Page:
It has been observed that whereas 1 Corinthians is akin to taking the roof off and allowing one to peek into the workings of the Church observationally, 2 Corinthians is a much more personal look into the heart of the Church in Paul’s expression of his love and concern for the work of the Lord. At the outset of addressing a series of very personal, spiritual issues, this opening chapter largely deals with the question as to why the righteous suffer, providing the background of his personal experiences. Many false teachings in various forms attempt to misrepresent a right relationship with Christ as one which only experiences good health and blessings, but the whole of Scripture from beginning to end is replete with examples to the contrary. Paul provides some reasons why God permits this to happen.
Read verses 1-7
Q: What are the two basic things being repeatedly compared and contrasted in these verses?
A: “Comfort” and its variants is used 9 times, “affliction” & “suffering” and their variants are used 7 times.
Q: Why might the definition of “comfort” actually be an extension of what we learned about spiritual gifts in 1 Corinthians 12-14?
A: The Greek word “parakaleo” rendered “comfort” carries with it not just the meaning to call upon and care for someone, but to exhort and admonish the person in the course of doing so. It expresses “comfort” of the whole person, both physical and spiritual. In 2 Co. 14:3 we learned that the primary goal of spiritual gifts is for “edification and exhortation and consolation”.
Q: How do we know that the sufferings mentioned are not strictly restricted to physical ailments and also include their spiritual and emotional counterparts?
A: Firstly, v.4 specifies “those who are in any affliction”, secondly v.6 connects it to the issue of “salvation”, and v.6 & 7 identify it with “patient enduring” and “our hope”. Strictly speaking, this is addressing all suffering on every level.
Q: From whom is comfort specifically identified as ultimately coming from?
A: “God the Father” (v.3) and “Christ” (v.5)
Q: How do we know that this is also a defining role of the Holy Spirit as well?
A: One of the names by which Christ identifies the Holy Spirit is “Comforter”. What is rendered in some Bible translations as “Helper” in John 14:16 is the Greek word “Parakleton”, derived from the same Greek word for “comfort”.
“I will ask the Father, and He will give you another Helper, that He may be with you forever;
— John 14:16
Q: What does Paul state in v.4 as the first reason why we experience both comfort and affliction?
A: “…so that we will be able to comfort those who are in any affliction with the comfort with which we ourselves are comforted by God”. This is not strictly a personal process between just us and God alone, but an experience to empower us to in turn do the very same thing for others.
Q: When Paul uses the phrase “sufferings of Christ” as in v.5, is he speaking about our having to do something to atone for sin?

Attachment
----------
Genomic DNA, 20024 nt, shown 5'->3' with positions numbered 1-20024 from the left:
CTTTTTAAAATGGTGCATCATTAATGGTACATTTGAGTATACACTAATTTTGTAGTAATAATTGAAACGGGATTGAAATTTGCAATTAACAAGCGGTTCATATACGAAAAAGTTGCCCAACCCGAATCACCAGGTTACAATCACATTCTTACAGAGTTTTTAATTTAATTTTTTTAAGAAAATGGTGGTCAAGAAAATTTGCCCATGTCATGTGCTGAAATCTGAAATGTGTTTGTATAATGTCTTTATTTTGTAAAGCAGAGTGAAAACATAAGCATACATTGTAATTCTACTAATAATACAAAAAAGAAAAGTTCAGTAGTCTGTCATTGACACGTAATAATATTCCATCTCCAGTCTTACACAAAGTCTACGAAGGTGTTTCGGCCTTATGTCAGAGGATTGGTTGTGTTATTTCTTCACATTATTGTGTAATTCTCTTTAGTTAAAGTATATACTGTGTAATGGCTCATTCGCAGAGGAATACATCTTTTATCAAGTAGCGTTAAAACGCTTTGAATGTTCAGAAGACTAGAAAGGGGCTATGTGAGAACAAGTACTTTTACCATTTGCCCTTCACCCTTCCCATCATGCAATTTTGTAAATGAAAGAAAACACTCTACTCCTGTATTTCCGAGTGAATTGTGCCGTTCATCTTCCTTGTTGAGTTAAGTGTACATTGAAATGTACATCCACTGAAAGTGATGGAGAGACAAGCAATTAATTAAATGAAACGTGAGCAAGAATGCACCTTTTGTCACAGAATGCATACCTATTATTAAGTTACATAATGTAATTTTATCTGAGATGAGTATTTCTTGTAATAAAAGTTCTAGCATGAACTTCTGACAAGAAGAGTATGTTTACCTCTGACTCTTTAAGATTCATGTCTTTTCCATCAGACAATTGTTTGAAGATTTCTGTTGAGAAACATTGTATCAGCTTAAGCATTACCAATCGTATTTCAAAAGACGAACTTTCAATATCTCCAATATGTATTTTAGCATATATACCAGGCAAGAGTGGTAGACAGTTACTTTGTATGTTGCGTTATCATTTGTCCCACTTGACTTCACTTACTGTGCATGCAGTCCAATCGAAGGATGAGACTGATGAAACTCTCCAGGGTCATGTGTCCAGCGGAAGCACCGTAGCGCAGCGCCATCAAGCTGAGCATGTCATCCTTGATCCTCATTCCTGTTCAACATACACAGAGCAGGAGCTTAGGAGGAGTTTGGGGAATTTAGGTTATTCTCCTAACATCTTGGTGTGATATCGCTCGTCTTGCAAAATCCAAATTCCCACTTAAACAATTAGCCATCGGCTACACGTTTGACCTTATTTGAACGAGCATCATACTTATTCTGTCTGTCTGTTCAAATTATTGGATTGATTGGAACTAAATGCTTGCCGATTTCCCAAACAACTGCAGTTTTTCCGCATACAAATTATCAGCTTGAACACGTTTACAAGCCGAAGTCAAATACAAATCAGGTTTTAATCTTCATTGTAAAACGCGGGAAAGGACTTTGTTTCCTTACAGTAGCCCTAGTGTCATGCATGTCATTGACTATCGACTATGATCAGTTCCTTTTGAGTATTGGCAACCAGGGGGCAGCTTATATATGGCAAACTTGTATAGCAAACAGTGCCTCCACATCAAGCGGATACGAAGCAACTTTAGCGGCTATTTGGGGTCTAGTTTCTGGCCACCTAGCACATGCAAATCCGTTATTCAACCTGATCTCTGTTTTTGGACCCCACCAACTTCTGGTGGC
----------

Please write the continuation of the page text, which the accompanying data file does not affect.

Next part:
A: No, what Christ suffered in order to atone for our sins could only be accomplished once and for all exclusively by Him and Him alone, not by any other, much less us. This concept, used elsewhere in the New Testament, suggests that we suffer in the same character of Christ for His sake and glory, and that He in turn suffers with us in this present life.
always carrying about in the body the dying of Jesus, so that the life of Jesus also may be manifested in our body. For we who live are constantly being delivered over to death for Jesus’ sake, so that the life of Jesus also may be manifested in our mortal flesh.
— 2 Corinthians 4:10-11
Q: What are the four benefits provided in v.6-7?
“…it is for your comfort and salvation…” (v.6) It does not work exclusively for the individual, but has a beneficial effect on everyone.
“…is effective in the patient enduring…” (v.6) Patience and endurance are highly prized attributes of a mature Christian which are by-products of suffering and trials.
“…our hope is firmly grounded…” (v.7) The biblical definition of “hope” is “future fact”, not just wishing for something. Putting God’s Word and ways into practice so as to properly deal with both sufferings and comfort applies the truth so that we are not easily uprooted from our faith.
“…you are sharers…” (v.7) Not just of the comfort, but the sufferings. Remember, we are the “Body” of Christ, not individual parts operating and feeling independently of each other. (1 Co. 12:26)
And if one member suffers, all the members suffer with it; if one member is honored, all the members rejoice with it.
— 1 Corinthians 12:26
Application: One of the primary reasons we experience the dual aspects of suffering and comfort personally is so that we might in turn comfort others.
Read verses 8-11
Q: Sorry for the grammar lesson, but what might be particularly revealing as to the three tenses used by Paul in v.10 when it comes to the greater issue of faith?
“…delivered us…” is the past tense.
“…will deliver us…” is the future tense.
“…we have set our hope” is in the present tense.
Point: Such things refine our individual faith so that we come to trust God in every situation, in every way.
Q: But was Paul and company completely alone in either their sufferings or the deliverance brought about by God?
A: “…you also joining in helping us through your prayers…” (v.11)
Q: What does Paul indicate is the chief benefit of others’ prayers? Is it just a ritual or polite formality performed on someone else’s behalf?